Rivista di Massoneria - Revue de Franc-Maçonnerie - Revista de Masonerìa - Revista de Maçonaria
History Literature Music Art Architecture Documents Rituals Symbolism

_sc64.gif - 6039 Bytes



WELLINGTON : Soldier, Politician and initiated Freemason

The eventful life of Arthur, Duke of Wellington was evenly apportioned between a triumphant military career and a hardly less remarkable political one.

His early involvement in both fields kept him away from home, which may explain why, notwithstanding his five-year membership of the Lodge in Trim, he never progressed beyond the first degree of Freemasonry.


Arthur Wesley, whose original 12th century name Wellesley was reverted to by the family in 1798, was almost certainly born in Dublin and not Trim, Co Meath and, almost certainly, on 1st May 1769 and not 29 March as has been claimed. These discrepancies are characteristic of a man, lonely and withdrawn in his youth, reticent in nature and notoriously indifferent to the impact he was making on history. Wellington was the third of the five sons born to Garret Wesley III and Anne Hill. Every single one of the Wesley children was to excel in his own field of endeavour and Arthur, amongst them, scintillated throughout his life-long career. His early education in Trim, later in London and from 1781 to 1784 at Eton College culminated, after an additional 2 years of private tuition, in his joining the prestigious Royal Academy of Equitation at Angers in Anjou, France. Although he was to return to England after just one year, the influence of the director of the Academy, Marcel de Pignerolle, was to make of Wellington a cosmopolitan Englishman and his military experience there was to serve him for life. There appears to be no doubt that Wellington would have preferred a University education and service to his country in civilian life. Through the influence of his elder Brother Richard, however, he was launched on a military career from the start. He returned to Ireland in February 1788 an officer and was appointed aide-de-camp to the Lord Lieutenant and simultaneously followed in the political footsteps of the family. A Wesley had had a presence in the Irish Parliament since its inception as an independent Assembly in 1782. In April 1790 Arthur was elected Member of Parliament for Trim, Ireland.  He was 21 years old.


His decision to be initiated into the family Lodge on 7th December of the same year may have been influenced by political expediency. There is no doubt, however, of the intense involvement of his immediate family in the Craft. Both his father and his brother served as Masters of the Trim Lodge No. 494 and they both reached the peak of their Masonic careers as Grand Masters of the Grand Lodge of Ireland. Garrett Wellesley, first Earl of Mornington, was proposed as a member of the Lodge by one of its founders, John Boulger, and raised a Master Mason in July 1775. A year later he served as Worshipful Master of the Lodge and was elected Grand Master of the Grand Lodge of Ireland, serving for one year, as was customary at the time, being succeeded by the Duke of Leinster in 1776. His eldest son, Richard, 3rd Baron and 2nd Earl of Mornington, was raised on 31st July 1781 having paid his late father's arrears and his own admission fee a few weeks earlier. A year later he followed in the footsteps of the Right Honourable William Randall, Earl of Antrim (who also served as Grand Master of the Antients Grand Lodge of England) as the new Grand Master of Ireland. Wellington would no doubt have followed in their footsteps had time permitted him to pursue his Masonic career. There is no reason to suppose that the young Arthur was in any way disenchanted with the craft. The Lodge records show that on 7th December 1790 he paid his admittance fee of £2 5s 6d. He is here referred to as the Honorable Capt. Wesley. A second entry on 26th June 1792 states Pd now in advance Br. Wesley 14s 1d. The records continue to show several occasions on which his dues are paid, the last entry on 8th September 1795. A further telling entry of his continued, even active, interest in the Lodge affairs is his part purchase of an English Lottery Ticket on 16th February 1795 from the Treasurer of the Lodge. The minutes for that date show that two English lottery tickets, which were the property of the only remaining seven regular Brethren of the Lodge, cost  £45 10s 0d and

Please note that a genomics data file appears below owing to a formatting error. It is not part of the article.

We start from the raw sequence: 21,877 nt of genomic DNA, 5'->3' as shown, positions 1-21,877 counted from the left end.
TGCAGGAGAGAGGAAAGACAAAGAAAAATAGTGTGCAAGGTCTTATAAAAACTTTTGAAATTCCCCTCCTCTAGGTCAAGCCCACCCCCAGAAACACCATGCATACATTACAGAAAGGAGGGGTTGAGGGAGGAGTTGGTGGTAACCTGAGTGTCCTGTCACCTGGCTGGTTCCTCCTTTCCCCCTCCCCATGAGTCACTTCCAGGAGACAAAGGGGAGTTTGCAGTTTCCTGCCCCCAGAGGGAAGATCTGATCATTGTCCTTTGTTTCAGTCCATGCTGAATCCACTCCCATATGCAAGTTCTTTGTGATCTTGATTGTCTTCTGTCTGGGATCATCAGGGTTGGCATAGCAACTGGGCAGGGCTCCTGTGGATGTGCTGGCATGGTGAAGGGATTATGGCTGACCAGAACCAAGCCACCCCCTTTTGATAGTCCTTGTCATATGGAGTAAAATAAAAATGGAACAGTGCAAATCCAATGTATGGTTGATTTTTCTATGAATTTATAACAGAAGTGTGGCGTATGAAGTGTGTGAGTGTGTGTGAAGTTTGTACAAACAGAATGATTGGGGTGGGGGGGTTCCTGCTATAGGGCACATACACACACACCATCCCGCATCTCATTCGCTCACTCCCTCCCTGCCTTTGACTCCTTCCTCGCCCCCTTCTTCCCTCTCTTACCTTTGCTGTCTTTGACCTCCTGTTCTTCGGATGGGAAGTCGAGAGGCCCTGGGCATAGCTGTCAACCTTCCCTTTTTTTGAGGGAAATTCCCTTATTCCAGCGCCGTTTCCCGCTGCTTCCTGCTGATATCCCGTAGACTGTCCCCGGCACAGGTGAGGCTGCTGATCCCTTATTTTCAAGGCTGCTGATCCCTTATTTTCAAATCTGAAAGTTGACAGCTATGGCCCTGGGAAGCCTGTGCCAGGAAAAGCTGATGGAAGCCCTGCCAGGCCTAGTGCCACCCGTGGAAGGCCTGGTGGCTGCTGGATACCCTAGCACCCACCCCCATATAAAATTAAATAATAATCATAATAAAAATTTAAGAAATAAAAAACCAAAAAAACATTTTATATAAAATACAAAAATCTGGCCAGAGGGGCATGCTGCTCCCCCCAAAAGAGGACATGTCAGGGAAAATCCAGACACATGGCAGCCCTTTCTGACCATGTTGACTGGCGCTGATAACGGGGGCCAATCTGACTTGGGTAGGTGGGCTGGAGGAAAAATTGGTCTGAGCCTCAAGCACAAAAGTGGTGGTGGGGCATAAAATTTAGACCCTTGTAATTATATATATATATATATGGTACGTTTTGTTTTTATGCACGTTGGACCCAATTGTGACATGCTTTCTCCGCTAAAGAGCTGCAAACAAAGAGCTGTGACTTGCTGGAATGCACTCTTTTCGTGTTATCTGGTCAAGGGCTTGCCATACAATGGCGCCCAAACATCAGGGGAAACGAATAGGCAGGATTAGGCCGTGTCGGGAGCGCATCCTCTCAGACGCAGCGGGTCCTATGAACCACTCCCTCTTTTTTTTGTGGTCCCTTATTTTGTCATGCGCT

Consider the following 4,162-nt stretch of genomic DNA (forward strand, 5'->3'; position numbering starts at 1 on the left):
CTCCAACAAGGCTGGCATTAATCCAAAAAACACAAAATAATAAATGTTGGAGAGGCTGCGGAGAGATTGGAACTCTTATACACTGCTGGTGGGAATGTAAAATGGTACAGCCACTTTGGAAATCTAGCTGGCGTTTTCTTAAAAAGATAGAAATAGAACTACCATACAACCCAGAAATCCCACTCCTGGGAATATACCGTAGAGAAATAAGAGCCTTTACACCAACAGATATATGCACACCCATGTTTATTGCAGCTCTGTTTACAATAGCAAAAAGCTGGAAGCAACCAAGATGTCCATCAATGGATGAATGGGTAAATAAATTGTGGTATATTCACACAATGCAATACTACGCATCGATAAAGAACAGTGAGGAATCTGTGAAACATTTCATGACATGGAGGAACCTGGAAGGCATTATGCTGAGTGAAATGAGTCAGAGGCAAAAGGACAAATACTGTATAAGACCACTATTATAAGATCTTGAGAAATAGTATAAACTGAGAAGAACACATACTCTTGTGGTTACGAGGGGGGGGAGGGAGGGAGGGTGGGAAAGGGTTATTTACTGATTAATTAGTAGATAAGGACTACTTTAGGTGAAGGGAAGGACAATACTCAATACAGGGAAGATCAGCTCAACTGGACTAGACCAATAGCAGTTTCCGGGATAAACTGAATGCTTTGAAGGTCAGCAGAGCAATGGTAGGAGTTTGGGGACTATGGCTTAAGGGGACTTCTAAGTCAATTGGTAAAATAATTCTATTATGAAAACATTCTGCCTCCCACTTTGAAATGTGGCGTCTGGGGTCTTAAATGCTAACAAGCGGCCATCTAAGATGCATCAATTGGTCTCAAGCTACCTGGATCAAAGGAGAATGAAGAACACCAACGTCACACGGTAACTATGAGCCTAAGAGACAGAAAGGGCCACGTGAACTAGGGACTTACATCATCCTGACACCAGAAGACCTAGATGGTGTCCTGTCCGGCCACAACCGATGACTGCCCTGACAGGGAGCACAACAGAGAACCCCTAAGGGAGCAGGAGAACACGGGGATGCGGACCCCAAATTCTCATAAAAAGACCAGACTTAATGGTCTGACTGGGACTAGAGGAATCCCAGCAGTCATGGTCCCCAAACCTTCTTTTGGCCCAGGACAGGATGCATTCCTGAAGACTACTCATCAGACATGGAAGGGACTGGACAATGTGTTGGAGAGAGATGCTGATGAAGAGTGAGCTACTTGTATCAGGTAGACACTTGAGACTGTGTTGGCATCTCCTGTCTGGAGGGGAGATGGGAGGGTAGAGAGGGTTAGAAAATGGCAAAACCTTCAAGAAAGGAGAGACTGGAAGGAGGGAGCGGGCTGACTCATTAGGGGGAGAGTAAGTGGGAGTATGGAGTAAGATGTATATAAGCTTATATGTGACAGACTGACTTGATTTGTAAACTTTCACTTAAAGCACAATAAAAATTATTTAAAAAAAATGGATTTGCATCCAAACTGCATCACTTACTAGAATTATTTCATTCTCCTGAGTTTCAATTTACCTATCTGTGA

. . . .  the members who subscribed and are entitled to benefit of the

tickets purchased of part of their fifty pounds are . . . the Honorable A.

Wesley. . .


The logical conclusion that Arthur had intentions to progress in the Craft are supported by the words of Lord Combermere,  Provincial Grand Master of Cheshire, at the death of Wellington. On 31 December 1852 the Freemasons’ Quarterly Magazine and Review reported verbatim Lord Combermere’s words addressed to the Brethren of the Province on 27th October of the same year: